I definitely think that the "server-side" code should be in the log4j-core artifact. This makes sense. However, the JConsole (GUI) code would never be used within the logging application (as far as I can tell). I think this could serve as an argument for moving the JConsole plugin code into a log4j-jconsole-plugin artifact. If the JConsole plugin/GUI code is the only code that depends on jconsole.jar, I think that makes a STRONG argument for moving the JConsole plugin code into a log4j-jconsole-plugin artifact.

          Show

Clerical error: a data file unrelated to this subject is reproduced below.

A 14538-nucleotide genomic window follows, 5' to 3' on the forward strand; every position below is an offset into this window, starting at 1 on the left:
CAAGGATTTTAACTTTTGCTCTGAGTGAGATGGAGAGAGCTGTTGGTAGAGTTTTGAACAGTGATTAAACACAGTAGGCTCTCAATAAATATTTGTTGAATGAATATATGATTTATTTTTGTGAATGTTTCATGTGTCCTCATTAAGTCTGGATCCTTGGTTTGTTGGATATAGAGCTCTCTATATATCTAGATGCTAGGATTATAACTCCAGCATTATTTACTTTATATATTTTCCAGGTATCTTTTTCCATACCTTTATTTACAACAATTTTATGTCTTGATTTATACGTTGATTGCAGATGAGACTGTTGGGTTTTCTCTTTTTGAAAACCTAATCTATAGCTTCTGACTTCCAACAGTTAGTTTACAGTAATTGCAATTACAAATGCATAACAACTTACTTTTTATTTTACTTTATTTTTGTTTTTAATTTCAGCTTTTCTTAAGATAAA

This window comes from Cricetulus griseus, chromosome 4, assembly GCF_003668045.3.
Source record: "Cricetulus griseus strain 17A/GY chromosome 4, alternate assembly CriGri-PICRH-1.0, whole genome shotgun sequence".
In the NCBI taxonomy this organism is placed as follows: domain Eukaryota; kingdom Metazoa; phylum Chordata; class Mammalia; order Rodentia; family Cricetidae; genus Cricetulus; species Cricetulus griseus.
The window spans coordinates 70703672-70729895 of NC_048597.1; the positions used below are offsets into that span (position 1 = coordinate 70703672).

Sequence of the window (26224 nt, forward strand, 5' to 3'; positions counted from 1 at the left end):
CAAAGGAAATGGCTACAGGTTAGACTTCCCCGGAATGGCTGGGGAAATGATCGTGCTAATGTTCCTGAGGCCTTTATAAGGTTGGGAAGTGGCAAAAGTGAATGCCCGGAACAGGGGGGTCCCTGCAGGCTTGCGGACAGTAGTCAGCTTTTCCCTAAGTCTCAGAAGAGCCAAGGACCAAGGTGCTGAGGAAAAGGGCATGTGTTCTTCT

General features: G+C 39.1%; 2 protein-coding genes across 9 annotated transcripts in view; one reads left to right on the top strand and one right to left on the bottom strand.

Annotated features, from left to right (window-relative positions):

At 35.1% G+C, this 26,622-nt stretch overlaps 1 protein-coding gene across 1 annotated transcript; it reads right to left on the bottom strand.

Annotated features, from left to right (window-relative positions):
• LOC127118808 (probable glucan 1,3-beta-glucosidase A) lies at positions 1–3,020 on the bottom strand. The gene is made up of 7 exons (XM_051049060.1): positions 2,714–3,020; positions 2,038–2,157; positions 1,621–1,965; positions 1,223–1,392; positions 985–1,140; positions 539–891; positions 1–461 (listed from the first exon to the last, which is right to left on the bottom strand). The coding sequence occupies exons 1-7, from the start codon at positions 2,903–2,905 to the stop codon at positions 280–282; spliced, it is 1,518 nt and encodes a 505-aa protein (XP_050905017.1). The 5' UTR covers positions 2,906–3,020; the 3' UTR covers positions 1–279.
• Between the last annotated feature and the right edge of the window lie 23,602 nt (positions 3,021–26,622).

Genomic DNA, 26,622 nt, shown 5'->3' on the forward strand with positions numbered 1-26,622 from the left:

Nick Williams added a comment - Compile time dependencies would, by nature, also be runtime dependencies. If this compiles without tools.jar, then tools.jar definitely needs to be removed as a dependency. As far as the JMX classes, my (limited) understanding of JMX is that there would be two parts: the "server-side" code (that is, the code running within the application that is using Log4j, and that is running a JMX server) and the "client-side" code (the JConsole plugin). I think packaging these in the same artifact/JAR might not be correct. I definitely think that the "server-side" code should be in the log4j-core artifact. This makes sense. However, the JConsole (GUI) code would never be used within the logging application (as far as I can tell). I think this could serve as an argument for moving the JConsole plugin code into a log4j-jconsole-plugin artifact. If the JConsole plugin/GUI code is the only code that depends on jconsole.jar, I think that makes a STRONG argument for moving the JConsole plugin code into a log4j-jconsole-plugin artifact.